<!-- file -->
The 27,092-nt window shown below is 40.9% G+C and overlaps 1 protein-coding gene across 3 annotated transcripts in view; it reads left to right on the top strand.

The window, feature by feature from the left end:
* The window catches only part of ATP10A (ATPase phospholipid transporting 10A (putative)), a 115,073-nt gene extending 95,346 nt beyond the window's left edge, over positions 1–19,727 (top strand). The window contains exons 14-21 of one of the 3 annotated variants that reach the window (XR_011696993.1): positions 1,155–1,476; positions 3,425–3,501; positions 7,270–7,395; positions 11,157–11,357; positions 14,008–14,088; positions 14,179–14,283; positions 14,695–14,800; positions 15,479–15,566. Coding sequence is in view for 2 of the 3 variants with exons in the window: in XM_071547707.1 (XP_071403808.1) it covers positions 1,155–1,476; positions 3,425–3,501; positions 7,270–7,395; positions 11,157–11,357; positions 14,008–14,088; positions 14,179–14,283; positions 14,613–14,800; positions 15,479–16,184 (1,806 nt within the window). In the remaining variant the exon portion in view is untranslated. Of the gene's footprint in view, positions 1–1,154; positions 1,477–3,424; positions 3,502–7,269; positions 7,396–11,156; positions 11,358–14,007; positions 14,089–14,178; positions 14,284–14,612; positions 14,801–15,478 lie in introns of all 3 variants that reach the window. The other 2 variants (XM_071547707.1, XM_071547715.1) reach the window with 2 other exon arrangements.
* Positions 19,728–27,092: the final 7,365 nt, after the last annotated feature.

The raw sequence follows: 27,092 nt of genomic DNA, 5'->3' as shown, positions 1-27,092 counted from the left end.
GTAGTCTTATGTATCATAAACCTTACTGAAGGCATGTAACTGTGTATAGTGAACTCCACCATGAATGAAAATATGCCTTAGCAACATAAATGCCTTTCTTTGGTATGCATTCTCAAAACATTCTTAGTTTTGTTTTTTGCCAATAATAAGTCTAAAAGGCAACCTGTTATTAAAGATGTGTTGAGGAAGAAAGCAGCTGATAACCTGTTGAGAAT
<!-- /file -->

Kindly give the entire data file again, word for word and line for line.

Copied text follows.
The 27,092-nt window shown below is 40.9% G+C and overlaps 1 protein-coding gene across 3 annotated transcripts in view; it reads left to right on the top strand.

The window, feature by feature from the left end:
* The window catches only part of ATP10A (ATPase phospholipid transporting 10A (putative)), a 115,073-nt gene extending 95,346 nt beyond the window's left edge, over positions 1–19,727 (top strand). The window contains exons 14-21 of one of the 3 annotated variants that reach the window (XR_011696993.1): positions 1,155–1,476; positions 3,425–3,501; positions 7,270–7,395; positions 11,157–11,357; positions 14,008–14,088; positions 14,179–14,283; positions 14,695–14,800; positions 15,479–15,566. Coding sequence is in view for 2 of the 3 variants with exons in the window: in XM_071547707.1 (XP_071403808.1) it covers positions 1,155–1,476; positions 3,425–3,501; positions 7,270–7,395; positions 11,157–11,357; positions 14,008–14,088; positions 14,179–14,283; positions 14,613–14,800; positions 15,479–16,184 (1,806 nt within the window). In the remaining variant the exon portion in view is untranslated. Of the gene's footprint in view, positions 1–1,154; positions 1,477–3,424; positions 3,502–7,269; positions 7,396–11,156; positions 11,358–14,007; positions 14,089–14,178; positions 14,284–14,612; positions 14,801–15,478 lie in introns of all 3 variants that reach the window. The other 2 variants (XM_071547707.1, XM_071547715.1) reach the window with 2 other exon arrangements.
* Positions 19,728–27,092: the final 7,365 nt, after the last annotated feature.

The raw sequence follows: 27,092 nt of genomic DNA, 5'->3' as shown, positions 1-27,092 counted from the left end.
GTAGTCTTATGTATCATAAACCTTACTGAAGGCATGTAACTGTGTATAGTGAACTCCACCATGAATGAAAATATGCCTTAGCAACATAAATGCCTTTCTTTGGTATGCATTCTCAAAACATTCTTAGTTTTGTTTTTTGCCAATAATAAGTCTAAAAGGCAACCTGTTATTAAAGATGTGTTGAGGAAGAAAGCAGCTGATAACCTGTTGAGAAT